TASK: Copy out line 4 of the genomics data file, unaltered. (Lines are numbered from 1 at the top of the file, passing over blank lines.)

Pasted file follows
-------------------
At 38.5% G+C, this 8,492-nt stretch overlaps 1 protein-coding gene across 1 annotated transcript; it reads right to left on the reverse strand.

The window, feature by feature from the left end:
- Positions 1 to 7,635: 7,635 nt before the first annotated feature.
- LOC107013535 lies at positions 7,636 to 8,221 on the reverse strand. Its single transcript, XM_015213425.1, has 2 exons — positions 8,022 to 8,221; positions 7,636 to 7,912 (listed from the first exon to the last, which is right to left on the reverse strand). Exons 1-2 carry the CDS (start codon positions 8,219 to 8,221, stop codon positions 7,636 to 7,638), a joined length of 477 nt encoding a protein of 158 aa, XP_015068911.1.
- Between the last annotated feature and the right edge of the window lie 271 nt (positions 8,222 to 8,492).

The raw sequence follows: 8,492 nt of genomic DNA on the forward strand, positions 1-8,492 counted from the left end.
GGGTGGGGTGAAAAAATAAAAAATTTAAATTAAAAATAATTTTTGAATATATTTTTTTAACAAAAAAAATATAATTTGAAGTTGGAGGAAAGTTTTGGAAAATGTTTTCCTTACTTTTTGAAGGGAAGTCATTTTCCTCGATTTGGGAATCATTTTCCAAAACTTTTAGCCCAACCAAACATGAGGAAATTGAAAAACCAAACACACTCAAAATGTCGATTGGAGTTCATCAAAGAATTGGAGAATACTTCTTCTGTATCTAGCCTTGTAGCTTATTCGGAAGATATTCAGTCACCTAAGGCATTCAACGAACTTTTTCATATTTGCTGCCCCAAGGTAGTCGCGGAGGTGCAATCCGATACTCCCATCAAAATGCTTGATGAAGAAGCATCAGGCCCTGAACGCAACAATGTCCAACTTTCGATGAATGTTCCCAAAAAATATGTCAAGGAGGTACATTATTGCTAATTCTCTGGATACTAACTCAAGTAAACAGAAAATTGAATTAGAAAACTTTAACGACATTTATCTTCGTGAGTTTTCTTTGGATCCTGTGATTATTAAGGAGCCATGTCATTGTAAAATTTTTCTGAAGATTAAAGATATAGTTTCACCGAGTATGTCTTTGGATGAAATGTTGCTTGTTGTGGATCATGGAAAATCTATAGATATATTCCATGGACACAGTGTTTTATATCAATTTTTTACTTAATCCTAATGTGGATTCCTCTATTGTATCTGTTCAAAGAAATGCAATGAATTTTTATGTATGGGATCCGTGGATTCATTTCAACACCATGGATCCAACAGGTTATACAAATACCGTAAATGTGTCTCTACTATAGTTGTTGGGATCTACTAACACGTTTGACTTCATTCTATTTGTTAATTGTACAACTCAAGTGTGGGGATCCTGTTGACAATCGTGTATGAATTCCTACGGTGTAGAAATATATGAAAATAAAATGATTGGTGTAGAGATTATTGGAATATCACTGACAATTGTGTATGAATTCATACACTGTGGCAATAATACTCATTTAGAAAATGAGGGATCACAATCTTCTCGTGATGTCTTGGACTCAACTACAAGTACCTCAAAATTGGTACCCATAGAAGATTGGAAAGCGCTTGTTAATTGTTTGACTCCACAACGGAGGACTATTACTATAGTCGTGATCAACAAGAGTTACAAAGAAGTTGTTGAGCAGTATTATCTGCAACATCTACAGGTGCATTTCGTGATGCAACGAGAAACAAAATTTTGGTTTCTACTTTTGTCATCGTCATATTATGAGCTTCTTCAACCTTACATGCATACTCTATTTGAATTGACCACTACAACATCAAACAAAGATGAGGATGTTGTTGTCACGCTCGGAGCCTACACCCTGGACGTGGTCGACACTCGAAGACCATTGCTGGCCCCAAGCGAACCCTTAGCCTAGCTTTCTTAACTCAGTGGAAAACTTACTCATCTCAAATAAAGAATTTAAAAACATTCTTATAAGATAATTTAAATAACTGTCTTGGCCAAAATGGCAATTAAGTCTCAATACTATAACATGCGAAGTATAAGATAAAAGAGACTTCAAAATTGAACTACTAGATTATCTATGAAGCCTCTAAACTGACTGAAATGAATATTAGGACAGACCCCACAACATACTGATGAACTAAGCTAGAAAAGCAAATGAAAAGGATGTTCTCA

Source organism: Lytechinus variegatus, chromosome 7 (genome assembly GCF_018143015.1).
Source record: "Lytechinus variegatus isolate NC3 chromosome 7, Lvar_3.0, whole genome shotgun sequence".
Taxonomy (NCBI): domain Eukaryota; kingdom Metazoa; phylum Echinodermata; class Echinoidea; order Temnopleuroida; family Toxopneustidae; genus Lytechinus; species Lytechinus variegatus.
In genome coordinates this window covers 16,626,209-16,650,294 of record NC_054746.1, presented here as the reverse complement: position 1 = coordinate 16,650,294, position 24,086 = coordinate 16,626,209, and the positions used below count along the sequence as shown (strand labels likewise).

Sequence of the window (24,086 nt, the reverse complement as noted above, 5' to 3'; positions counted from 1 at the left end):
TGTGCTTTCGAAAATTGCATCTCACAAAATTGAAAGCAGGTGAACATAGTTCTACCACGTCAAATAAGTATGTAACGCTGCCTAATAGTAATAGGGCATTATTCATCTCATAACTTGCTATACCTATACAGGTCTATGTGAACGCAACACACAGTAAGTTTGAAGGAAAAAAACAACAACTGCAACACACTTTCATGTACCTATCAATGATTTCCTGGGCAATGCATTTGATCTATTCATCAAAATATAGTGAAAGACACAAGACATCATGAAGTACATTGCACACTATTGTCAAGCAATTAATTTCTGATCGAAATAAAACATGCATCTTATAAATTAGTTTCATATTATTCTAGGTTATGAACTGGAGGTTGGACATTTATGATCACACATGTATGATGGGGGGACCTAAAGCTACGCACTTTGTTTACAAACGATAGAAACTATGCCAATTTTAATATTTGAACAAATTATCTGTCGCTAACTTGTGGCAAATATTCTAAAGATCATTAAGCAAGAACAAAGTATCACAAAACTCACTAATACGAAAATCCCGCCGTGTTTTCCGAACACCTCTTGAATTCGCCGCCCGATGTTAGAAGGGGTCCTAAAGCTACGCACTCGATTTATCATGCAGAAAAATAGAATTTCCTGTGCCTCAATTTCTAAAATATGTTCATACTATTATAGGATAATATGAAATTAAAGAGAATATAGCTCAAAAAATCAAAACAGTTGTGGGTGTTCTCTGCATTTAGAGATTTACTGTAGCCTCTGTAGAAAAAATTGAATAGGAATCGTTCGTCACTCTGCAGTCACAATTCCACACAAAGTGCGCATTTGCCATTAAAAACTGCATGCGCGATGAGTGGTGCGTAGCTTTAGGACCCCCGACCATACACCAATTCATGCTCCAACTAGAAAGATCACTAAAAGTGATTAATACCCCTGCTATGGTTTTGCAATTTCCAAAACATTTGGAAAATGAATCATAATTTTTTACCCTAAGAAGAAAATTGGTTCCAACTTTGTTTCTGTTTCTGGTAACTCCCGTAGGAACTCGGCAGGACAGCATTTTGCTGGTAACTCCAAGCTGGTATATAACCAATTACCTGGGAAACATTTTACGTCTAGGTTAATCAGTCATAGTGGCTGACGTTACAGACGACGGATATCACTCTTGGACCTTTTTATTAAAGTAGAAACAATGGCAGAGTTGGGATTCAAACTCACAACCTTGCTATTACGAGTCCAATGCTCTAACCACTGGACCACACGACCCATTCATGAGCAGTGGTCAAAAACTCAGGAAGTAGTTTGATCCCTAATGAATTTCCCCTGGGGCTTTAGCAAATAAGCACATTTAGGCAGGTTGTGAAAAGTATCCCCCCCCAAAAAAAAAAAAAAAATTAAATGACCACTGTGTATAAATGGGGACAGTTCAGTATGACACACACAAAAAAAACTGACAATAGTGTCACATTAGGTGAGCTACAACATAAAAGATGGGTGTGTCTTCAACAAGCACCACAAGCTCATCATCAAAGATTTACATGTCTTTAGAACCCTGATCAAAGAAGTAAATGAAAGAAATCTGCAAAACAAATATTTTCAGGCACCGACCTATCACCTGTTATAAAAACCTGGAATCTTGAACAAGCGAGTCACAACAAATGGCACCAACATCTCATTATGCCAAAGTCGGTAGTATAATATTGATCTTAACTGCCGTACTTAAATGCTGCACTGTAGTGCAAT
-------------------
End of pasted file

- LOC107013535 lies at positions 7,636 to 8,221 on the reverse strand. Its single transcript, XM_015213425.1, has 2 exons — positions 8,022 to 8,221; positions 7,636 to 7,912 (listed from the first exon to the last, which is right to left on the reverse strand). Exons 1-2 carry the CDS (start codon positions 8,219 to 8,221, stop codon positions 7,636 to 7,638), a joined length of 477 nt encoding a protein of 158 aa, XP_015068911.1.